As much as children need freedom- they need limits

Strengthening New Zealand through Choice Theory psychology

As much as children need freedom- they need limits

What is it that has a school achieving great academic standards, and no stand downs, suspensions or exclusions for the last sixteen years? Apart from a very small difference in reading results, Tokoroa North School, a decile three school, has students outperforming National results, with a higher percentage students reaching, or are above National Standards in Reading, Writing and Maths. Maori students are achieving at this same rate. It doesn’t happen by chance.

Tokoroa North School has been recognised as having something special in the way that all staff and students treat each other and what they expect of each other. From the principal to the newest teacher and youngest student in this school, everyone has worked very hard to make the school a good place to be.

The principal uses William Glasser’s Lead Management as his preferred leadership style. He is consultative and cognisant of the needs of his staff, ensuring that each person who comes through his door is heard.

While this is one key to the school’s success, everyone has input into this achievement. A high level of trust has been developed between staff members, teachers and students and amongst the students. This is a vision that teachers have been inspired by and something they have worked very hard to achieve.

Classroom are abuzz with opportunities for children to meet their need for fun, freedom, power, belonging in an environment where they feel safe. Children are developing competence and confidence while they are work alongside classmates to achieve. They are given the skills to make responsible choices and there is evidence the children really enjoying being at school.

It sounds idyllic. In reality there are issues, as in any school. Some students make less than effective choices, some parents can be absent or over-demanding, staff can become overwhelmed by the sheer complexity of the job. Just how do you achieve this sort of result; the ability to retain children in the school and keep them learning well.

Self-Control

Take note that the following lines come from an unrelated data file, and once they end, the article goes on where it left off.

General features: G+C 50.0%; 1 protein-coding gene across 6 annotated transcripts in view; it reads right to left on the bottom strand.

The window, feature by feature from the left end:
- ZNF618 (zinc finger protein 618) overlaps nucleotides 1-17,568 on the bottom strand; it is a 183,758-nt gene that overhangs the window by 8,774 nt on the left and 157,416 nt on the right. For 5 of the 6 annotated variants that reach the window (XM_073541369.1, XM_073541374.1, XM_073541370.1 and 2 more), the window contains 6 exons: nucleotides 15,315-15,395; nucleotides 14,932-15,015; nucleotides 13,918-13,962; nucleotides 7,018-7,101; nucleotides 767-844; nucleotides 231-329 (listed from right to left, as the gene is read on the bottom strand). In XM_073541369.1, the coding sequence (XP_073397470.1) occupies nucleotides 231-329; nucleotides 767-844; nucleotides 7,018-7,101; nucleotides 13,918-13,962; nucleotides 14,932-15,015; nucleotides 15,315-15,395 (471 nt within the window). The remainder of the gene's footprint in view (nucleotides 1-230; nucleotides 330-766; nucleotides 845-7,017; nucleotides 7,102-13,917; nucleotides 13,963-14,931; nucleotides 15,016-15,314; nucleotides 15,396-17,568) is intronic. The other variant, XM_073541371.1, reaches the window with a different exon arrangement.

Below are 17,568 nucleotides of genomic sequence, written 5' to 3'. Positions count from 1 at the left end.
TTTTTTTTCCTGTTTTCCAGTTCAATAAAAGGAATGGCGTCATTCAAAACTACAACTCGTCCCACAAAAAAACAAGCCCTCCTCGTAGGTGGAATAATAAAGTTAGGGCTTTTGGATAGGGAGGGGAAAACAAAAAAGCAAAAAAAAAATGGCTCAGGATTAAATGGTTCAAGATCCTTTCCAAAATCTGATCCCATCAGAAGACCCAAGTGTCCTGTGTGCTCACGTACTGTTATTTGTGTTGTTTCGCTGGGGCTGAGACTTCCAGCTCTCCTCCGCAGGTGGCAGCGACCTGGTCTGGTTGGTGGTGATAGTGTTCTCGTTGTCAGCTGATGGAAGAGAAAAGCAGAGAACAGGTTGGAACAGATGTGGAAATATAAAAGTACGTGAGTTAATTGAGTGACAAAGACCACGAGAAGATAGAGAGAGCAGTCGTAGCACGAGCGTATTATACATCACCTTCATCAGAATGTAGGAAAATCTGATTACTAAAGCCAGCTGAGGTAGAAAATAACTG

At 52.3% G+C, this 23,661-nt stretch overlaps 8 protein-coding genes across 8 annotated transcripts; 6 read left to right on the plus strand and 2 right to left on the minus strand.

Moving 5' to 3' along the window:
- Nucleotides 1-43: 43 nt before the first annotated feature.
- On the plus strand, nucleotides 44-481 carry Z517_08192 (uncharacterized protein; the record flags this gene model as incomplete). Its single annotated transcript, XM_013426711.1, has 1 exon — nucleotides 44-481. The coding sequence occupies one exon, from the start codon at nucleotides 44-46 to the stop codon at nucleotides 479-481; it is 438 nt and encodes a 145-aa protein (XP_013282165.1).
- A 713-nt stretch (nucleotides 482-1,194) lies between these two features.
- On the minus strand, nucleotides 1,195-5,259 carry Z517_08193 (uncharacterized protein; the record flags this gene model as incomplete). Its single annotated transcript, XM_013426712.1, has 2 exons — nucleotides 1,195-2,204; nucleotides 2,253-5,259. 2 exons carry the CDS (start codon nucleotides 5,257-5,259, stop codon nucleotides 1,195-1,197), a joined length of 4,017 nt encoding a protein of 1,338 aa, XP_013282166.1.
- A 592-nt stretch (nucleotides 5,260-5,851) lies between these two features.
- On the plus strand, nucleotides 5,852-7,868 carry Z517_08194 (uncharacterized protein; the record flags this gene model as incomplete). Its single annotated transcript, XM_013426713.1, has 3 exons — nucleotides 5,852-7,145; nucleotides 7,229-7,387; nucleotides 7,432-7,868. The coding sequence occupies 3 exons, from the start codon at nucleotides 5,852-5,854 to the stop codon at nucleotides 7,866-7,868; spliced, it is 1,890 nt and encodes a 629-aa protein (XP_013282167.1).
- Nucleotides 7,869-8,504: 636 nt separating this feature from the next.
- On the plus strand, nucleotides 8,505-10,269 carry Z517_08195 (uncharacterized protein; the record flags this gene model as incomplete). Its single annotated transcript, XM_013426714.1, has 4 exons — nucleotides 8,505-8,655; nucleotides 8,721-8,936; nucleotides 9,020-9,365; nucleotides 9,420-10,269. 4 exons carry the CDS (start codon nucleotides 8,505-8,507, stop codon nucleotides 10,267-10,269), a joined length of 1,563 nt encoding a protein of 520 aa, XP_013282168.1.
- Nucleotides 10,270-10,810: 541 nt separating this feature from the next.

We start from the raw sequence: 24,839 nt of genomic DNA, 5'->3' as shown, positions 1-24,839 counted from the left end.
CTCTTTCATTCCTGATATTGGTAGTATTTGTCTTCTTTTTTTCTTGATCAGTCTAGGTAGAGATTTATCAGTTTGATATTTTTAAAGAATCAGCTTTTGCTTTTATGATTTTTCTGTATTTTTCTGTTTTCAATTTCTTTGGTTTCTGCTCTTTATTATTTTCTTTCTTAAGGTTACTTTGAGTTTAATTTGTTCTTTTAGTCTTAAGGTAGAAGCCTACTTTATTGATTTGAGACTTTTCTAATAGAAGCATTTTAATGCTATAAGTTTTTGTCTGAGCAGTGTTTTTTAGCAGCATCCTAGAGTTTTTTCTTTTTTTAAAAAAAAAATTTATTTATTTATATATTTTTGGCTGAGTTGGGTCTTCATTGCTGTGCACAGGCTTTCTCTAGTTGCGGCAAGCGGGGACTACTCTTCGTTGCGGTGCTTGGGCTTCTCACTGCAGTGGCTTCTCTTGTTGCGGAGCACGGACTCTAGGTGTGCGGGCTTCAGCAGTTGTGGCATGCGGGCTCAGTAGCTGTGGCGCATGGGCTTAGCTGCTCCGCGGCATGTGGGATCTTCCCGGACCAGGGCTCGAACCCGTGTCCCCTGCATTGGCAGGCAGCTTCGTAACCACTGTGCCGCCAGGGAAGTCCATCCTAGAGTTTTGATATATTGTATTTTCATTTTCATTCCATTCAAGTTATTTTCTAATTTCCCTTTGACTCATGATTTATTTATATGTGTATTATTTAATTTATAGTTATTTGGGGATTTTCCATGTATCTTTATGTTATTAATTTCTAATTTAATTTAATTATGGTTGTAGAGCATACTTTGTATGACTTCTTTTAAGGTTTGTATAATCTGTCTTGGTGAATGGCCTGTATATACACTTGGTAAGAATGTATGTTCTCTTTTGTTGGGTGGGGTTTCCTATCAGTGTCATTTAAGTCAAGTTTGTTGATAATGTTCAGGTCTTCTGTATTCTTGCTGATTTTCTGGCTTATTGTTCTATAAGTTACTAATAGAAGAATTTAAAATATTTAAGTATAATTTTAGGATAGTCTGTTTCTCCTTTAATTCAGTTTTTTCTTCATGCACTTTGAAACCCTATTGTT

For the last 40 years the Dunedin Multidisciplinary Health and Development Study has tracked all babies born in 1972 in Dunedin. The results of this research is the subject of the television documentary Why am I? This study has shown that self-control is the key to physical health, substance dependence, personal finances, and criminal offending. Self-control is central to the work that many teachers at the school do in their classrooms.

Raewyn Whiteman Thorne holds the dual role of SENCO (Special Education Needs Coordinator) and APSEL (Social and Emotional Learning Coordinator) at Tokoroa North School. She not only supports staff with her ability to share her vast experience of working with students, but she also works with a colleague, Karen Tyrell to facilitate ongoing staff development around Choice Theory, the underpinning psychology of the school.

Raewyn has been a major factor in the extraordinary results of the school in achieving high academic standards alongside the fact that children are at school rather than being excluded. APSEL – Social and Emotional Learning is a long-standing initiative that successfully provides responsive support for children and whanau.

Her commitment to helping the students find a way back to being self-managing that has been central to achieving this result. She works skillfully, caringly and with “consistent persistence”, believing in all children’s ability to make more effective choices. She gives them the skills to be better learners and better friends, with strategies that support them as they develop emotional regulation and self-control.

In her office she has set up a learning environment. I was able to watch her as she worked with a group of four boys whose choices in the playground had resulted in needing to spend some of their lunchtime with her.

Different purpose

This was not the stereotypical caricature with the teacher punishing the students. It was a fun filled time of sharing and learning and planning for change

It was obvious to me that she had their trust. She continued to develop mutual respect giving rise to a willingness for these boys to self-evaluate and plan for better choices. They were able to address the behaviours they had chosen by taking responsibility for them. They got it. They did not blame or complain about others. They chose to be accountable for their actions.

At the end of the time they spent time in the playground to practise the skills they had been talking about with the plan to report back just before going back to class.

This style of intervention leads to a safe and stable play environment and this spills over into the classroom when students return after playtime.

The impression one got looking out into the playground was one of sheer enjoyment with several ball games going on in the same space without any issues arising.

playground

This is a school that values learning highly whether it be for classroom learning or learning to get along well together. It is truly a good place to be.

Patience, persistence, and perspiration make an unbeatable combination for success.” Napoleon Hill

 

Bette Blance

November 4, 2016

 

Bette Blance is the president of William Glasser Institute-New Zealand. She and other Glasser Instructors have worked in the school over a number of years. The principal of Tokoroa North School, Stephen Blair has acknowledged the impact the approach of internal control and motivation taught by these instructors on their results as a school.

 

 

 

 

 

 

 

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